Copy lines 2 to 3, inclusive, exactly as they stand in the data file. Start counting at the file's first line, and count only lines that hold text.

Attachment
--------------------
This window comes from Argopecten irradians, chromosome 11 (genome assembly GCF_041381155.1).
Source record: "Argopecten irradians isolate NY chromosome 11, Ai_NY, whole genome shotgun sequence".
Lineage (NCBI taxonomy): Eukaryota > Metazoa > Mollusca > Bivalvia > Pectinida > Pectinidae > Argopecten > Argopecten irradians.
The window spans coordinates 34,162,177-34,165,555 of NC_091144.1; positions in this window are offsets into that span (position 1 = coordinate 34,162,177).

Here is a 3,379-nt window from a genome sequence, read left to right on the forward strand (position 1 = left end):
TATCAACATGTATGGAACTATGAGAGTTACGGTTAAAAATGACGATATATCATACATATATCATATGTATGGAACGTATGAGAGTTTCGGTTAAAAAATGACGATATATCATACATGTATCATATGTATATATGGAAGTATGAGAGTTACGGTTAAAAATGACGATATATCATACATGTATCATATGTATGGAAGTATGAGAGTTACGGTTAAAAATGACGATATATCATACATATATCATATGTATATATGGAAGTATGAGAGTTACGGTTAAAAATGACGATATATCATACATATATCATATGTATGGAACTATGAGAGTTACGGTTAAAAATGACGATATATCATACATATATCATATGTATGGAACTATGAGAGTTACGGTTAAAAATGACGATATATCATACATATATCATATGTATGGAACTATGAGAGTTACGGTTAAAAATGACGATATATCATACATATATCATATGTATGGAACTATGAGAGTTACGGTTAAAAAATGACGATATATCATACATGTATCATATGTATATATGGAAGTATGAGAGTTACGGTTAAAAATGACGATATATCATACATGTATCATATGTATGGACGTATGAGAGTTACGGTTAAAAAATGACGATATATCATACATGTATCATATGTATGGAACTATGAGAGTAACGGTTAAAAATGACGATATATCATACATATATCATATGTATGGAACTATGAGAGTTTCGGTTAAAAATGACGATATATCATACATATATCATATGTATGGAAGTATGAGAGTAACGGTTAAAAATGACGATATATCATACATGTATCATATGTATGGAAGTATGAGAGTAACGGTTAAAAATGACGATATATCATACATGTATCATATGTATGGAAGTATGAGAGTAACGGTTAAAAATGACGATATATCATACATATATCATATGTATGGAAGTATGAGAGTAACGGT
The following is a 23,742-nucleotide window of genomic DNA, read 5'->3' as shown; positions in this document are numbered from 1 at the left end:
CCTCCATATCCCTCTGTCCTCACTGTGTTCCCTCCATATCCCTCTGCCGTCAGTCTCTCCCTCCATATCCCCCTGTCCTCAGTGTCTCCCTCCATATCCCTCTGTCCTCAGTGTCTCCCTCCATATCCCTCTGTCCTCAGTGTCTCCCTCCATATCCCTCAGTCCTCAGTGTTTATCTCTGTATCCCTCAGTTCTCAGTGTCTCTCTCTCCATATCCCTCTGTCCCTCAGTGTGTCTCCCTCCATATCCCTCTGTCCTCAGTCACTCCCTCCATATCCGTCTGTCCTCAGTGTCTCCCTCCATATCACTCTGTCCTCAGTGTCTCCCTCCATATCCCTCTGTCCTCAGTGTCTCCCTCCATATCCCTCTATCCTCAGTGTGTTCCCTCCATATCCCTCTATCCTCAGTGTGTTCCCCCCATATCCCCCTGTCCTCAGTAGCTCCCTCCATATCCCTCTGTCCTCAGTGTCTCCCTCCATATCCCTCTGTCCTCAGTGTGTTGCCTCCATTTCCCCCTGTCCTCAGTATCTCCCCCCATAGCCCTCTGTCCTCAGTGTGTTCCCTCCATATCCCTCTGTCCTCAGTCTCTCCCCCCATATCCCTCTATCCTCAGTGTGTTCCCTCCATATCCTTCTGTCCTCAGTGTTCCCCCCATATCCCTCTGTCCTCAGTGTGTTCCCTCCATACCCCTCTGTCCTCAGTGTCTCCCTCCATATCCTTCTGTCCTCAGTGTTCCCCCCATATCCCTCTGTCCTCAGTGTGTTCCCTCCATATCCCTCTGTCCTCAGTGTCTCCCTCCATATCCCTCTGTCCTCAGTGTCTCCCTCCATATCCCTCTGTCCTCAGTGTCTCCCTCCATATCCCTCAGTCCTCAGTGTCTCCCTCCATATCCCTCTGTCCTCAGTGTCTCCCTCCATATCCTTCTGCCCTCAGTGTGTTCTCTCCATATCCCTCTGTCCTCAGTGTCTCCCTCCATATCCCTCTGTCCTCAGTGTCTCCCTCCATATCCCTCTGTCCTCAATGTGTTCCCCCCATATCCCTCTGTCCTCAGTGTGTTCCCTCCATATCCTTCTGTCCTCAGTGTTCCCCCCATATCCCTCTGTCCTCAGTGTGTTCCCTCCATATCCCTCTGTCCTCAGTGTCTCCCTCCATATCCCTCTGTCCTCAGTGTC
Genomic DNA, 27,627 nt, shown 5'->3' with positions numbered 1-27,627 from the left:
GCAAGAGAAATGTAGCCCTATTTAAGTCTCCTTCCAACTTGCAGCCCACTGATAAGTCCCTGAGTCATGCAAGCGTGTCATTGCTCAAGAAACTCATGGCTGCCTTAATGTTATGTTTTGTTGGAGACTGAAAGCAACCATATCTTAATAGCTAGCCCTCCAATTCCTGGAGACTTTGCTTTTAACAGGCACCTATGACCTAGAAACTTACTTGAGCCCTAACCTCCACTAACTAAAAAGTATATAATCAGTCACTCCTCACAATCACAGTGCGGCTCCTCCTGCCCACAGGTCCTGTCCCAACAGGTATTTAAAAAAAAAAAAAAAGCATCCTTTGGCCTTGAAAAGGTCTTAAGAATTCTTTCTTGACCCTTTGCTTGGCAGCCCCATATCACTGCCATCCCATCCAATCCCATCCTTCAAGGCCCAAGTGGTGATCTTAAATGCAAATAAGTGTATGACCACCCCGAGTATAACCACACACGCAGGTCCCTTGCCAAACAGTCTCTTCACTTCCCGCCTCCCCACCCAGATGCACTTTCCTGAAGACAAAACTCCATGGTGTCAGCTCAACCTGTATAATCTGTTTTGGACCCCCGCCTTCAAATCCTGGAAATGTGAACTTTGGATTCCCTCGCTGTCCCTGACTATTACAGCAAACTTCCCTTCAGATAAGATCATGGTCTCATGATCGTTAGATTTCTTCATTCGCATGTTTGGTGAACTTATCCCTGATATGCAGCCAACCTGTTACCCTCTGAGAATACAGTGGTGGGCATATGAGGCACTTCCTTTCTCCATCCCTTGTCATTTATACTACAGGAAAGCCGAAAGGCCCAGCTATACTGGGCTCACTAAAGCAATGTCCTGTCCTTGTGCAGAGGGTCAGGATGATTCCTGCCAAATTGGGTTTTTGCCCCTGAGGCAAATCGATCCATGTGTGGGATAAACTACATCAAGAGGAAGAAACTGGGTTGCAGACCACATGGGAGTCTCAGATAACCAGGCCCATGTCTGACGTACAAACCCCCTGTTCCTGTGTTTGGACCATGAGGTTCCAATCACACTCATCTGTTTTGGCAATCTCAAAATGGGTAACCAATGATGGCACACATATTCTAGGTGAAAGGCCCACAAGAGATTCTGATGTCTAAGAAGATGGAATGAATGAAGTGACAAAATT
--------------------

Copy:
Source record: "Argopecten irradians isolate NY chromosome 11, Ai_NY, whole genome shotgun sequence".
Lineage (NCBI taxonomy): Eukaryota > Metazoa > Mollusca > Bivalvia > Pectinida > Pectinidae > Argopecten > Argopecten irradians.